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Cinnamon, ginger, nutmeg, allspice, clove. You know fall is officially here when these warm spices start seeping into everything from lattes to Spam. But spruced-up plays on the pumpkin spice blend don’t take away from the OG of Thanksgiving desserts: pumpkin pie.
“The key to a good pumpkin pie is not overthinking it,” says Quality Meats’ executive pastry chef, Cory Colton. “There’s a reason why this recipe has been around for so long. It’s a really simple filling—you just play around with the flavors and amount of spice.”
So, why is it that a recipe so straightforward—essentially pumpkin, eggs, sweetened condensed milk, sugar and spices—is one of the easiest to mess up?
“Sometimes, when recipes like pumpkin pie are so simple, I try and get creative and make substitutions and end up with Frankenstein concoctions that aren’t so great,” admits Colton. “Be patient. It’s not the end of the world if it doesn’t come out perfect—and whipped cream goes a long way in covering up mistakes.”
Colton was raised in the rural town of Rumford, Maine (population 5,700) and grew up watching his grandmother in the kitchen. She was the baker in the family, and he’d crouch over her shoulder, peering curiously from a step stool as she stirred a pot of molten sugar for her holiday fudge. The chef went on to train at the Culinary Institute of America and perfected his pastry techniques interning under Kelly Bailey at The Trellis in Williamsburg, Virginia. He passed through the pastry kitchen of The St. Regis Aspen Resort and Olives (also in Aspen) before moving on to Quality Meats in New York.
While he’s fine-tuned his techniques in some of the country’s most prestigious—and challenging—kitchens, he still comes back to his grandmother’s recipes when he’s looking for inspiration. “Her recipes are interesting because they’re from a period of time when people were poorer and couldn’t afford ingredients like butter and cream,” he says, realizing now that many of those desserts double as vegan options.
It’s thanks to this kind of resourcefulness that Colton has built up a slight reputation as a master of repurposing. When you’re sick of pumpkin pie, for example, chop and freeze your leftovers, throw them in a blender with ice cream, and voilà—a brand-new dessert with the same holiday feel. But first, you’ve got to start by baking the actual pie. And if you’ve been beating yourself up every time your filling sinks like a crater into the pie crust when it’s cooling, we’ve got five quick fixes that’ll help take your pies from basic to bakery-worthy, so they’re looking perfect every time they pop out of the oven.
If the bottom of your pie crust is often raw and flimsy instead of firm and crispy, you’re not alone. “One of the most common mistakes is not blind baking (pre-baking) the crust without the filling,” says Colton. “With any kind of custardy, wet filling, you want to make sure the pie crust is almost fully cooked before you bake it with the actual filling so the bottom isn’t too soggy.”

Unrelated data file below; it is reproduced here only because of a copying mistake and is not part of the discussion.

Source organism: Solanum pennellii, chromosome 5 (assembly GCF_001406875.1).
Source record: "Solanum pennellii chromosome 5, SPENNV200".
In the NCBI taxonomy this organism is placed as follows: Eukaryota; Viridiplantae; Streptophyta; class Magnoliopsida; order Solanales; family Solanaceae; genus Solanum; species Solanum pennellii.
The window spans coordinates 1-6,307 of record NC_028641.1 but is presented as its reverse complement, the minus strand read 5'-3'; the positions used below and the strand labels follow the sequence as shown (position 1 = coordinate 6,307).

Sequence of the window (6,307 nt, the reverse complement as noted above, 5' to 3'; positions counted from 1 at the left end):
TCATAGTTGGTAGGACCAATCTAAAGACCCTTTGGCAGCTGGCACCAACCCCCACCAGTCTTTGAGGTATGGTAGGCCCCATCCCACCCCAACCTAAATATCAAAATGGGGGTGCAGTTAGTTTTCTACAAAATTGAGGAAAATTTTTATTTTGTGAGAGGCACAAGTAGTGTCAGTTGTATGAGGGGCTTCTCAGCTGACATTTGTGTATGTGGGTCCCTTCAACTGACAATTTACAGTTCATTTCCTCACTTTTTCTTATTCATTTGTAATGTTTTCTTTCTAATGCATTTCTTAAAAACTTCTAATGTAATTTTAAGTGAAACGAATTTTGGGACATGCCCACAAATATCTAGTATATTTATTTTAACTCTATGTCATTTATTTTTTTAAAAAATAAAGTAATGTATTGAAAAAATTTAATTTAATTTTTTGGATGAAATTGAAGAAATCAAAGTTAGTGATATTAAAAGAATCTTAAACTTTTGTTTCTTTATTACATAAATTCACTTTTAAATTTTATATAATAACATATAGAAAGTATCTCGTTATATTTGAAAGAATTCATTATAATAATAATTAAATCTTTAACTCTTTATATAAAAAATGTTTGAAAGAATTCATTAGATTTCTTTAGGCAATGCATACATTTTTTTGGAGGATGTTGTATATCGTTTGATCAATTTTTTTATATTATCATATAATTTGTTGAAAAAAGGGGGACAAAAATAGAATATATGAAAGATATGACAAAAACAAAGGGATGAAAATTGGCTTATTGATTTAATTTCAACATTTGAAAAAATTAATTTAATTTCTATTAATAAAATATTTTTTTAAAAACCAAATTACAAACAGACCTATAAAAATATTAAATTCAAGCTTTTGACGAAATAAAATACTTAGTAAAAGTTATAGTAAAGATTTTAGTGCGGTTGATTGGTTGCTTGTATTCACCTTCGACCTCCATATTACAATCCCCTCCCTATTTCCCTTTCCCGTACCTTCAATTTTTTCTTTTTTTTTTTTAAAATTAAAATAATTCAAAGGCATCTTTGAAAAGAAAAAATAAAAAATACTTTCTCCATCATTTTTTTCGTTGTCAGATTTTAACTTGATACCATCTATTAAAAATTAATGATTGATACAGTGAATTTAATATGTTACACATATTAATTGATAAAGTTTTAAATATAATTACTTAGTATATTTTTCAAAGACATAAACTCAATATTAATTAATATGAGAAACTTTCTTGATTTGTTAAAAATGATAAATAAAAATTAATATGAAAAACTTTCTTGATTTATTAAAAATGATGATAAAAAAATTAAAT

If you use a conventional KitchenAid mixer to beat the filling, mix it a second time around with a hand blender, or beurre mixer.
“It does a couple of things: It removes the air that got whipped in and it makes the filling silky smooth so you don’t have to strain it,” the chef says. “You don’t want any added air when you’re baking the pie because the air will cause the filling to puff up and soufflé, becoming dome-shaped, and when the pie cools, it sinks back down and shrinks a bit, so it cracks—and I know people get frustrated when they have big cracks in their pies.”
“There’s nothing wrong with baking a pie at a lower temperature for a longer amount of time, but if you bake it too high, it will brown too much and the filling may not be thoroughly cooked,” the chef says. The sweet spot is 300 degrees for about 45 minutes. How to test if your pie is ready? “Jiggle it,” Colton says. “If the very center of the pie isn’t moving around, if it’s set in place, you know it’s good to go.”
When doing dessert prep a few days ahead of time, a couple tablespoons of apple cider vinegar in place of water are key to preventing dough from oxidizing and turning gray. If you’re concerned about dairy issues, substitute the same amount of butter the dough calls for with vegan butter substitute or shortening, and coconut milk for sweetened condensed milk in the filling. Canned pumpkin may sound like cheating, but it’s a time-saver if you can’t roast your own (and it’s usually more consistent in texture, too).
“Flavor-wise, I’ve been substituting muscovado sugar in a lot of my fall desserts,” Colton says. “If you get it unrefined, it has licorice and toffee notes, so it pairs well with autumn spices. Plus, it’s an easy switch, since you can substitute cup-for-cup.”
“Making whipped cream is so easy, but people don’t think to dress that up—and it’s simple,” Colton says. “Rather than using regular sugar to sweeten the whipped cream, I add maple sugar. You can also add a splash of bourbon, and that goes really well with pumpkin filling. And, if you want to do a play on egg nog, add freshly grated nutmeg.”